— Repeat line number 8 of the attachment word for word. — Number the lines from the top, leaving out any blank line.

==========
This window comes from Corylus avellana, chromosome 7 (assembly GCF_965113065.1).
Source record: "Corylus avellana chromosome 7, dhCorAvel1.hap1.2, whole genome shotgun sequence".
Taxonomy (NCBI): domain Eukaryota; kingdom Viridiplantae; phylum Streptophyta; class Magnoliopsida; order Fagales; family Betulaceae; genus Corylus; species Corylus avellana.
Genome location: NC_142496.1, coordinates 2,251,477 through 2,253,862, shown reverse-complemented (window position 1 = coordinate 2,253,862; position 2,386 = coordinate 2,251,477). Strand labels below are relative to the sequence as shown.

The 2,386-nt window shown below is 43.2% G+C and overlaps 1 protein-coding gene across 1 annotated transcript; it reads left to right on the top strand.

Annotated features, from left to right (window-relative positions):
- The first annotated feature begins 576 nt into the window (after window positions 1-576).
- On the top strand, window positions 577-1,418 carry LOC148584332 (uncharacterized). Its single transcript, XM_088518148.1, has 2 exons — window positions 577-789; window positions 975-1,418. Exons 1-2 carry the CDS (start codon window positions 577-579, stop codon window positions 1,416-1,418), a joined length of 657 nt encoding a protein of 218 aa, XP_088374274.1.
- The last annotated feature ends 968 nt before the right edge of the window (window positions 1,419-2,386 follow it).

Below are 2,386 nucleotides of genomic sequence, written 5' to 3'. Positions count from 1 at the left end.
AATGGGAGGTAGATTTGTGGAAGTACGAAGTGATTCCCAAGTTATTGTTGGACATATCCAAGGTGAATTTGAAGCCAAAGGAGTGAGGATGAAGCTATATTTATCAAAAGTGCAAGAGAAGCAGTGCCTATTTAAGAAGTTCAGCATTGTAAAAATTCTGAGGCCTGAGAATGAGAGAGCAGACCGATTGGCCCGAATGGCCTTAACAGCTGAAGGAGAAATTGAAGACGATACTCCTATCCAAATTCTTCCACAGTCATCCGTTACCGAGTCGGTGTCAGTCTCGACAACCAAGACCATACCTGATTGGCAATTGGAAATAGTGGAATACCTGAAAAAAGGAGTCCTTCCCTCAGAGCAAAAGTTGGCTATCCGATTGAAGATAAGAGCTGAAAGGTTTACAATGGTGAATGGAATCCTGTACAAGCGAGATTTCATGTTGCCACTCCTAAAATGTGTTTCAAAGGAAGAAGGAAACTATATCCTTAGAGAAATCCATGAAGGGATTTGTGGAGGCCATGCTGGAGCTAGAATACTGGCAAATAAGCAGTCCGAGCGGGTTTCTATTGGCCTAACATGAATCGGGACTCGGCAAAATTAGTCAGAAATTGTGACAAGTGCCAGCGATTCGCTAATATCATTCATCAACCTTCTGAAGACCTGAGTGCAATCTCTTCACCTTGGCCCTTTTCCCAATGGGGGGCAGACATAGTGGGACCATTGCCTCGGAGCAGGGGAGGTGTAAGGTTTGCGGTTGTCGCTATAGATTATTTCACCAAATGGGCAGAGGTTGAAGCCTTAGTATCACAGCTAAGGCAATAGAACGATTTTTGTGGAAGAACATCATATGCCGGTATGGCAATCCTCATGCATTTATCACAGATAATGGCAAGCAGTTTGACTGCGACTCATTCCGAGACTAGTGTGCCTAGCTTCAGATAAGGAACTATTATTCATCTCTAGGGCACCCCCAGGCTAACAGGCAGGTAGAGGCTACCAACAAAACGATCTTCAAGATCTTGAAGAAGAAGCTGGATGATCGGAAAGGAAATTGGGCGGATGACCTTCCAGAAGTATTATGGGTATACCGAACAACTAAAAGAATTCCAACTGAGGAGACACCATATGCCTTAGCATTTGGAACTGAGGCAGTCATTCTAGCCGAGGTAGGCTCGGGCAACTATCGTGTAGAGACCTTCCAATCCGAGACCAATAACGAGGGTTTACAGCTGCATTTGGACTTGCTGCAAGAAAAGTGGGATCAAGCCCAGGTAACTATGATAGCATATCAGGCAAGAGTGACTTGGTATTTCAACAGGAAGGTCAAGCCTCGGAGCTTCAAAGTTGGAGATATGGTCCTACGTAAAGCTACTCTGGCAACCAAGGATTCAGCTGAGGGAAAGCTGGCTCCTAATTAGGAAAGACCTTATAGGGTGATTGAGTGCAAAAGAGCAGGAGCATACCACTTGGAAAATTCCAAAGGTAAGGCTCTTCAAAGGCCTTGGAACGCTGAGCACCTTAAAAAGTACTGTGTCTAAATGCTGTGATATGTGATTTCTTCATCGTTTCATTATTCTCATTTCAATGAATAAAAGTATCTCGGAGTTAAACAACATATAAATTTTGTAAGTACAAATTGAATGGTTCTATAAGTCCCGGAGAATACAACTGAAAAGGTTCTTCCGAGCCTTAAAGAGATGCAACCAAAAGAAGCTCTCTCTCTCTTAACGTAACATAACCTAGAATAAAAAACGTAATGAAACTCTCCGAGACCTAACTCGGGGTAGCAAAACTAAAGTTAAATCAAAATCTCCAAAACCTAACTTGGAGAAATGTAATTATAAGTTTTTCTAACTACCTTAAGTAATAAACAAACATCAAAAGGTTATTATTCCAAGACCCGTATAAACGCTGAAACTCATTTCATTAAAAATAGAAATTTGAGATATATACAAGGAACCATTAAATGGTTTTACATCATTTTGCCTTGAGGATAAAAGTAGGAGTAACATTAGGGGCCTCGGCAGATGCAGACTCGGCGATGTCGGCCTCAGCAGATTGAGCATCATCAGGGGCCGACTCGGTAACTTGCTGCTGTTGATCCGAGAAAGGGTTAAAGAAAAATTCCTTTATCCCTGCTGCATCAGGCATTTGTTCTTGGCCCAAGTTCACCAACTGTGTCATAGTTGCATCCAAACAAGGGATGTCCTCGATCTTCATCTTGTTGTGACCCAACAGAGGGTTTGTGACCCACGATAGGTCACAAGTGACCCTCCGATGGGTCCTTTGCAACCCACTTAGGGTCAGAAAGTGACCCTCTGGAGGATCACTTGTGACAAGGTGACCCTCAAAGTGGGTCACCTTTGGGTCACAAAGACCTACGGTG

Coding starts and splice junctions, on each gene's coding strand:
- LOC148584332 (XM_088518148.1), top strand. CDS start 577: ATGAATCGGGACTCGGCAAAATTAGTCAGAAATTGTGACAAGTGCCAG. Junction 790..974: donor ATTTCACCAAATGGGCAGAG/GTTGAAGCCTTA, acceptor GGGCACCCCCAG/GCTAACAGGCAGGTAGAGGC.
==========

- On the top strand, window positions 577-1,418 carry LOC148584332 (uncharacterized). Its single transcript, XM_088518148.1, has 2 exons — window positions 577-789; window positions 975-1,418. Exons 1-2 carry the CDS (start codon window positions 577-579, stop codon window positions 1,416-1,418), a joined length of 657 nt encoding a protein of 218 aa, XP_088374274.1.